A few years ago, the operators of The Crestone Eagle made an appeal to their readers and others who care about local news: We need $10,000 to survive the winter, can you help us?
Within two weeks, community members and others donated $15,000 and the paper lived to see another season.
Now, at the beginning of September this year, the 33-year-old monthly paper in this tiny San Luis Valley town has become a nonprofit. And they’re hoping it sustains them for the long term.
“This was our own community who came up and put their money on the table and said, ‘We want to keep our community newspaper alive. We want to do it,’” said the Eagle’s founder, Kizzen Laki. “And I thought, if they’re willing to do this when it’s not a tax deductible donation, then going as a nonprofit, it’s already been proven that this is going to work.”
Laki, 70, sold the paper to the nonprofit Crestone Eagle Community Media, and is now transitioning into retirement. The paper, however, has been given a new lease on life.
It’s the latest positive sign for local news in Colorado, which until recently had been dominated by decades of steady decline.
“I would say right now is one of the most optimistic times that I have seen in my career as a journalist,” said Laura Frank, who co-founded the Institute for Nonprofit News after losing her job during the closure of the Denver-based Rocky Mountain News in 2009.
Ten years later, in 2019, the Salt Lake Tribune made history as the first legacy paper in the U.S. to transition from a for-profit news organization to a 510(c) nonprofit. Others have followed in their footsteps: Chicago Public Media, a nonprofit which runs NPR-affiliate WBEZ, also recently acquired the Chicago Sun-Times. Frank says she and her INN colleagues are now fielding calls every month from other news sources of all sizes looking to do the same.
“And Crestone — tiny Crestone, Colorado — has been at the forefront of that,” Frank said. “They are on the leading edge of a growing trend all across the country.”
There’s only one road leading in and out of Crestone. The 2020 census recorded 141 inhabitants. Yet, the Crestone Eagle still boasts a circulation of about 2,500 paying readers across its print and digital products per month, and its pages are heavy with columns submitted by unpaid local writers on subjects ranging from stargazing tips to birdwatching reports.
Mary Lowers writes a history column for the paper.
“I feel like the values that people had here, the old families from the mining and ranching days, the back-to-the-land hippies who came out here — the people who came out here, so the government would leave them alone,” Lowers said. “All of us support the Eagle and I think will support the Eagle through the transition.”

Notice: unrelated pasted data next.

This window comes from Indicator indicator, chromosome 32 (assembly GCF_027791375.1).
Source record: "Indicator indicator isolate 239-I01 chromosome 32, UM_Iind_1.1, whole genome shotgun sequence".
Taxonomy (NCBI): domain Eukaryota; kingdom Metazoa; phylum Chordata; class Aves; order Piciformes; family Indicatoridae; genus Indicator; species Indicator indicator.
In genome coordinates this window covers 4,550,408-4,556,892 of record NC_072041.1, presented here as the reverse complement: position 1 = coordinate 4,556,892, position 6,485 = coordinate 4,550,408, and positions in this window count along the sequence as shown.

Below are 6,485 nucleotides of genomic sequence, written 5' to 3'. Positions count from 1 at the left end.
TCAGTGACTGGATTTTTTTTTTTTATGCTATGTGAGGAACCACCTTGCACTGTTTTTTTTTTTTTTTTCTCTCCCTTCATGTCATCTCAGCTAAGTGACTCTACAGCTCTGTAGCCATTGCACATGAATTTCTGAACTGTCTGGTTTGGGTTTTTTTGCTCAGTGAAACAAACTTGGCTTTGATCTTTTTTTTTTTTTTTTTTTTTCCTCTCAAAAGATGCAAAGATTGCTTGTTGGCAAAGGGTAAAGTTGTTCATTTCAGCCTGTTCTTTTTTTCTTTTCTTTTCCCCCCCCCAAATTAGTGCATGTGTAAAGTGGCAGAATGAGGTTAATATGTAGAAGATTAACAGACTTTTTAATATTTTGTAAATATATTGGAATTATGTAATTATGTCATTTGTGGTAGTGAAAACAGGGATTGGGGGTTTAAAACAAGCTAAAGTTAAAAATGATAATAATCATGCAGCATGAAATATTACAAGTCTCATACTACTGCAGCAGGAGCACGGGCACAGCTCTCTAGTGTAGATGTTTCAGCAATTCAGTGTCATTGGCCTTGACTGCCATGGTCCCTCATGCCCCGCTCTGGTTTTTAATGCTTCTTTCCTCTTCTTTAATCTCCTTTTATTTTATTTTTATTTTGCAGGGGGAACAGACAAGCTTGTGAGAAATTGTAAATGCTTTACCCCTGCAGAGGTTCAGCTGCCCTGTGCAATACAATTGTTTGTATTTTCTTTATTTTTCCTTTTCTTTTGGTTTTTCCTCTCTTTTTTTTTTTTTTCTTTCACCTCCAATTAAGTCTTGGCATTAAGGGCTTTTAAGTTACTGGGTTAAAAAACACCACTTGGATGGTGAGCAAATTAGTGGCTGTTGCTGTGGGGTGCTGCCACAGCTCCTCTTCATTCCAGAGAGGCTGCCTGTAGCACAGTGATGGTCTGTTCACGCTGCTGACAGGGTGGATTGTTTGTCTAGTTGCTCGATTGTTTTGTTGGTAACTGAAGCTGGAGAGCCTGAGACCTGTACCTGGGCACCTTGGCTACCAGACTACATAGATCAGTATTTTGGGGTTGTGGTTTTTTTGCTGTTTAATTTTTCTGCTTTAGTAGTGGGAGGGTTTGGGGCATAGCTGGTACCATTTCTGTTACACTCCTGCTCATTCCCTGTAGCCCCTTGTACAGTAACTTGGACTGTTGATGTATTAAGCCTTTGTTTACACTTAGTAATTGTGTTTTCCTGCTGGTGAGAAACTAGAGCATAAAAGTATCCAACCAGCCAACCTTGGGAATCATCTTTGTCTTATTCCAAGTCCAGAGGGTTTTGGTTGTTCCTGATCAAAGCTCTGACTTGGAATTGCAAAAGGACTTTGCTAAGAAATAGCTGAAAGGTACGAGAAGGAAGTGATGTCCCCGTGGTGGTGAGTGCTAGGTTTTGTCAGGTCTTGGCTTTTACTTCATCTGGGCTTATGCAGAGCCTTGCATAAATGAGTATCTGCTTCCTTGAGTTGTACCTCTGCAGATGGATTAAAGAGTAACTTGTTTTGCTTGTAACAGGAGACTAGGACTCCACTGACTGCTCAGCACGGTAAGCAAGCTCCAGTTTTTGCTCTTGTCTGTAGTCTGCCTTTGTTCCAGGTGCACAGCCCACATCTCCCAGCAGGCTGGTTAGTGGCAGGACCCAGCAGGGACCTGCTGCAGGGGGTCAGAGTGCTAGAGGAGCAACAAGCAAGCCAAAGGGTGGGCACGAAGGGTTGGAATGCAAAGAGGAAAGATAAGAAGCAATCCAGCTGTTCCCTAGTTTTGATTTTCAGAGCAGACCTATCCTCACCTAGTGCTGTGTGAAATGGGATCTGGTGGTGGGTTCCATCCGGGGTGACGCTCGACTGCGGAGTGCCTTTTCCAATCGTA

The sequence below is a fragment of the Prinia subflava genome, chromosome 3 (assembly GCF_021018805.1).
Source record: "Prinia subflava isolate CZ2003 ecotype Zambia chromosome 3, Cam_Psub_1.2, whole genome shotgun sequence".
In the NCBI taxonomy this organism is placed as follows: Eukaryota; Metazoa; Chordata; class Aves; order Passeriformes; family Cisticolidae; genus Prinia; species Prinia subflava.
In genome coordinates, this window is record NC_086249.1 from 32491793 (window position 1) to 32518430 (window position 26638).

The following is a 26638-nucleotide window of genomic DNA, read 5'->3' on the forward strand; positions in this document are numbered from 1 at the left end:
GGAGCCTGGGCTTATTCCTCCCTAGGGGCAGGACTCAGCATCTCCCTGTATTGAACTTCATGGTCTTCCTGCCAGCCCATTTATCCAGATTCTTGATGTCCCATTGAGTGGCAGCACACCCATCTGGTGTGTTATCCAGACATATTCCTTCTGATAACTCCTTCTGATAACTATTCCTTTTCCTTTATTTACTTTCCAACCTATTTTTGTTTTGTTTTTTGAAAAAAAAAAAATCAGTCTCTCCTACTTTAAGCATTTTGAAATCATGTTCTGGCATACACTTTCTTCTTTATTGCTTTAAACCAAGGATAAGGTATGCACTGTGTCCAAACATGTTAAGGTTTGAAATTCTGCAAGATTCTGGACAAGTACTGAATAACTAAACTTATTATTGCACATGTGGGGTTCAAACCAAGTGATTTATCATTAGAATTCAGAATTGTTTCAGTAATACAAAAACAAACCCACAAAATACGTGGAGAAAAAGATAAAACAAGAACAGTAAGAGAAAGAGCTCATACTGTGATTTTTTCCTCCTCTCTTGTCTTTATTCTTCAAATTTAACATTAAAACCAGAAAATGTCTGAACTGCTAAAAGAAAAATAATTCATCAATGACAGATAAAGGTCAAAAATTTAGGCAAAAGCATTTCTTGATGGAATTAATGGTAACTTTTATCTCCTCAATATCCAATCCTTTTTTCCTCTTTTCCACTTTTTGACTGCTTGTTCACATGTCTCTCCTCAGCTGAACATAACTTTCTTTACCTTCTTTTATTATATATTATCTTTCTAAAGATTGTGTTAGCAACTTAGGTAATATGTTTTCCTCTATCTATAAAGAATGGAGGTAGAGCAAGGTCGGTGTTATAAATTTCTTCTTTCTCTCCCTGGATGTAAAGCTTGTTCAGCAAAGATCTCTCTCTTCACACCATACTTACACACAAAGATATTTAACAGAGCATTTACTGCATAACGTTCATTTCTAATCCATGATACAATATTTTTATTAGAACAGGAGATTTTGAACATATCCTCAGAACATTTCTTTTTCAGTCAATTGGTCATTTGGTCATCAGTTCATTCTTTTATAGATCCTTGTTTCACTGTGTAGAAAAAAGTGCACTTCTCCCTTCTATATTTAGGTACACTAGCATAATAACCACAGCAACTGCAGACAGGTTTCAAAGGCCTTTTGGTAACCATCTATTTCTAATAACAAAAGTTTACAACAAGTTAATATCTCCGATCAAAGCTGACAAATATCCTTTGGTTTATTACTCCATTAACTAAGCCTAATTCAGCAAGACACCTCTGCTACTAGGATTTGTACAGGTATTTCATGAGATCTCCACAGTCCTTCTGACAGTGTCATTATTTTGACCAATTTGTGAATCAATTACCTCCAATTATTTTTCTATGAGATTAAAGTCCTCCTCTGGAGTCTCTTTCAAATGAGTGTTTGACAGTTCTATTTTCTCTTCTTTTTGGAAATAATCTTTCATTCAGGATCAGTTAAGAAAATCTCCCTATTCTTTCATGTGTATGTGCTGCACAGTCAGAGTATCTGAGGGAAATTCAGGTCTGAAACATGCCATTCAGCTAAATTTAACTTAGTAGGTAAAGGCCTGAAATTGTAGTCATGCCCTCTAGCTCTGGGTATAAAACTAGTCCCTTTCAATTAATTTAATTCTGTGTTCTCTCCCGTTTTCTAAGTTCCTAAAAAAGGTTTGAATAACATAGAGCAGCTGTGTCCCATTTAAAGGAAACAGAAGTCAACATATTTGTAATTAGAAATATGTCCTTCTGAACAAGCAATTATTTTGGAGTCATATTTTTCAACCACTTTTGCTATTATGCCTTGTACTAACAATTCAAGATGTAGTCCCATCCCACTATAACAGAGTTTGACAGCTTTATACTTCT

It’s not just the paper’s connection to the community that has helped it transition to nonprofit status, it’s also the other trailblazers in Colorado’s nonprofit journalism that have helped the Crestone organizers believe they can do it.
The Eagle’s new editor, John Waters, said he is looking to take lessons from other outlets that have found success with unconventional business models, such as High Country News in Paonia and The Colorado Sun. He said his small staff has been busy applying for grants they’ve never been eligible for before, but now suddenly are because of their nonprofit status.
“That’s really key to our destiny,” Waters said. “Having that revenue stream … we can finance things like more of our website, more of our social media. We can fund podcasting.”
Other bright spots
The Crestone Eagle is now one of more than 170 news outlets across the state making up the Colorado News Collaborative, also overseen by Laura Frank.
That collaborative is one of many initiatives and organizations that receive philanthropic dollars from the new Colorado Media Project. (Colorado Public Radio is also part of the Colorado News Collaborative.)
And late last month, CBS News Colorado announced it would be adding 10 additional hours of news coverage focused on local community news around the state, starting next week.
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